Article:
With your gifts to your partner or children (or anyone else), you may want to set out who should get their gift if they die before you. For example, a gift to a child is often then shared equally between their children (your grandchildren).
If you have children under 18 you can decide who you would like to appoint as guardian to look after them if both you and their other parent were to die. This is usually a trusted close relative. You will need to discuss this with them as they would need to have the capability to take on this role.
You can use your will to give your preference for burial or cremation and any religious requirements. Whilst it does not bind your executors, it highlights the importance of appointing people you trust to carry out your wishes.
You will need to appoint an executor to administer your will after you’ve died, this is someone you trust to ensure your wishes are followed. Most people choose two executors. You need reliable people who would work well together and be able to cope with this important legal responsibility. It can be quite a burden, so we would be happy for you to appoint us to do this for you, perhaps working alongside a trusted friend or relative. We can explain the costs involved – so that you know your affairs are left in a safe pair of hands. If you have anyone in mind, we will need their name and address.
Your will covers your wishes for when you die. However, as an optional extra we recommend that as well as your will you also put legal protection in place in case of accident or illness. This is to ensure your wishes are carried out if you were unable to make decisions for yourself whilst still alive. This can cover important decisions about your finances, where you live and your medical treatment. The separate document to your will is known as a ‘Lasting Power of Attorney’. In it you get to appoint someone you trust to step in to make those decisions for you. Without it your partner or family do not automatically have the legal power and instead the court steps in. It costs extra now but can save money in the long run. Most people find it important.
Don’t worry if you haven’t made all of these decisions yet – that’s what our service is all about – helping you to understand the options and make the decisions that are right for you.
Research commissioned by SFE has revealed that over half (51%) of people living in the Midlands who have a will haven't updated it for more than five years, meaning nearly half of wills made in the area are likely to be out-of-date. Of those, over a third (35%) haven’t updated it for over 7 years, and over a fifth (22%) haven't dusted it off in more than a decade.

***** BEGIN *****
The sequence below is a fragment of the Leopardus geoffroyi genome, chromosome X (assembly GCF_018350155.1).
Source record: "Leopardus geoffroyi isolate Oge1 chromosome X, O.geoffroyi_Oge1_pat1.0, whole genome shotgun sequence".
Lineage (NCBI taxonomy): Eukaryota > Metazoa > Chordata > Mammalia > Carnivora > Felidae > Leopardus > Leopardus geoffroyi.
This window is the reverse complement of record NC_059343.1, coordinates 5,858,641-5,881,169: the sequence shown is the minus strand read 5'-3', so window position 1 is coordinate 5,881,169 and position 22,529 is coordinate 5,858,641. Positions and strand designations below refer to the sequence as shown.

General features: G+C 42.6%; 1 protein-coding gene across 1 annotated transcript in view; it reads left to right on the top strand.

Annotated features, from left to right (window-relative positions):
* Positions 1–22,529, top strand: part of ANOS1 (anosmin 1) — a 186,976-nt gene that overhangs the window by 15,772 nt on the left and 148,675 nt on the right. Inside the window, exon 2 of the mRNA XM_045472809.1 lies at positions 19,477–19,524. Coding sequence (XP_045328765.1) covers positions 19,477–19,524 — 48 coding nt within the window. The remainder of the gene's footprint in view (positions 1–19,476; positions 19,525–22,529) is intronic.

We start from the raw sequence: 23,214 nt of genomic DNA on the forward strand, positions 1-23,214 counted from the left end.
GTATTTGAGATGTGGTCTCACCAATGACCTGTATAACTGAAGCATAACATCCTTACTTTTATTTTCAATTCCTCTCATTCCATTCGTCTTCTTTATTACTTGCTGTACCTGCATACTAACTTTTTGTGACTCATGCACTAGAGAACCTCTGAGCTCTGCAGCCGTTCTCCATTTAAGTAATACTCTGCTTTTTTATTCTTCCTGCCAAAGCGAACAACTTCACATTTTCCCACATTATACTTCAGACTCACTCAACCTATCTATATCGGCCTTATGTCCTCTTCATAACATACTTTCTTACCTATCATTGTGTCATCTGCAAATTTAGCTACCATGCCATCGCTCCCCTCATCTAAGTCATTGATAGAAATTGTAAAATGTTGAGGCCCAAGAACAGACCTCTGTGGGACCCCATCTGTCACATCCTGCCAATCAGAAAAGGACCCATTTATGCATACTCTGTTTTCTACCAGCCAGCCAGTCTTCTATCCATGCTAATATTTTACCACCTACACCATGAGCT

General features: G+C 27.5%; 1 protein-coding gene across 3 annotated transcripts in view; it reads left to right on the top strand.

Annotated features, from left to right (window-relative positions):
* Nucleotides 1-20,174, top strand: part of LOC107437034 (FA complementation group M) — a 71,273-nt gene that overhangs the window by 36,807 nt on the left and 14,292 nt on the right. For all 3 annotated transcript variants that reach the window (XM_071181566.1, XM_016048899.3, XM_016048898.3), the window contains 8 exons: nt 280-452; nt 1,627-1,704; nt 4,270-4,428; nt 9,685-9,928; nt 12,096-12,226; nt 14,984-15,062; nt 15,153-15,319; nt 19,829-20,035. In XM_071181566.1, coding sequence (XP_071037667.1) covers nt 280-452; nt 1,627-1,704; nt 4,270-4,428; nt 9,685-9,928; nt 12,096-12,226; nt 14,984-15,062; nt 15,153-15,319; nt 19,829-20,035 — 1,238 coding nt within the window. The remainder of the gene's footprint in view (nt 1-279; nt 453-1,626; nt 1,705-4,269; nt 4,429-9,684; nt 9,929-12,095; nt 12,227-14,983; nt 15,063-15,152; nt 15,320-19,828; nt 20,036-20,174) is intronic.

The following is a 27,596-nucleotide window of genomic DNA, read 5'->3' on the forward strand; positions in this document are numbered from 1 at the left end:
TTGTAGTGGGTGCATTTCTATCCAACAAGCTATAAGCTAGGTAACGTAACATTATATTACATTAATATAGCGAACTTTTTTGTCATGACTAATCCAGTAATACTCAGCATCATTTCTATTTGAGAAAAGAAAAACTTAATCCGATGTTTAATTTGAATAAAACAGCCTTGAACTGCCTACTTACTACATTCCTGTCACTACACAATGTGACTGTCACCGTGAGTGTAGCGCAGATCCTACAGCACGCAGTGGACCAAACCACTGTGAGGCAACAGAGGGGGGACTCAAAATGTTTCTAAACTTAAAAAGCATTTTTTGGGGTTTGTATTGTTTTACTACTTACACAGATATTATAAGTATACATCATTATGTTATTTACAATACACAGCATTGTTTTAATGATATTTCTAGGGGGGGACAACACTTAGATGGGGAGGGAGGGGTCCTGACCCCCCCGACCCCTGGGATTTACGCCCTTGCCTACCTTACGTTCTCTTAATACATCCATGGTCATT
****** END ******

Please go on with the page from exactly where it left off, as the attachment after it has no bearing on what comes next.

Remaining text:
Life is full of twists and turns and none of us can be sure what the future holds. That’s why creating a will makes good sense. As more and more people realise the importance of making a will, it’s no longer seen as something just for the elderly or ill but simply part of sound financial planning for any family or individual.
Upon the death of a relative, administering their estate is an important step to undertake. In some circumstances, this is more difficult because there is no will or it is somehow invalid. Moore & Tibbits can guide you through what the right steps are.
Inheritance and tax planning
Making plans for loved ones after you die may be difficult to think about but it is important to ensure your wishes and plans are carried out. Our specialist team can help you think through your plans and their financial impact to ensure that maximum use is made of your inheritance tax “allowance” available on death.
Lasting Power of Attorney
Making a Lasting Power of Attorney is vitally important in ensuring your wishes will be respected should an accident or ill health prevent you from making decisions in the future.
Making a will checklist
To help you prepare to plan ahead.
For many people, trusts are a useful way to assist in tax planning and to preserve assets. There are various types of trusts and they can be created during your lifetime or by your will.
What happens if you don’t have a will?
Many people don’t realise that without a will in place, the law decides how their money and possessions are distributed (following the intestacy rules). You lose the right to choose. The result may not be what you would have wanted or may cause future legal problems for those you love.
Will and inheritance disputes
The terms of a Will can cause distress. If there isn’t one, this is difficult too. Moore and Tibbits can advise on any matter where a will or inheritance is in dispute.
Call us to make an enquiry today on 01926 491 181
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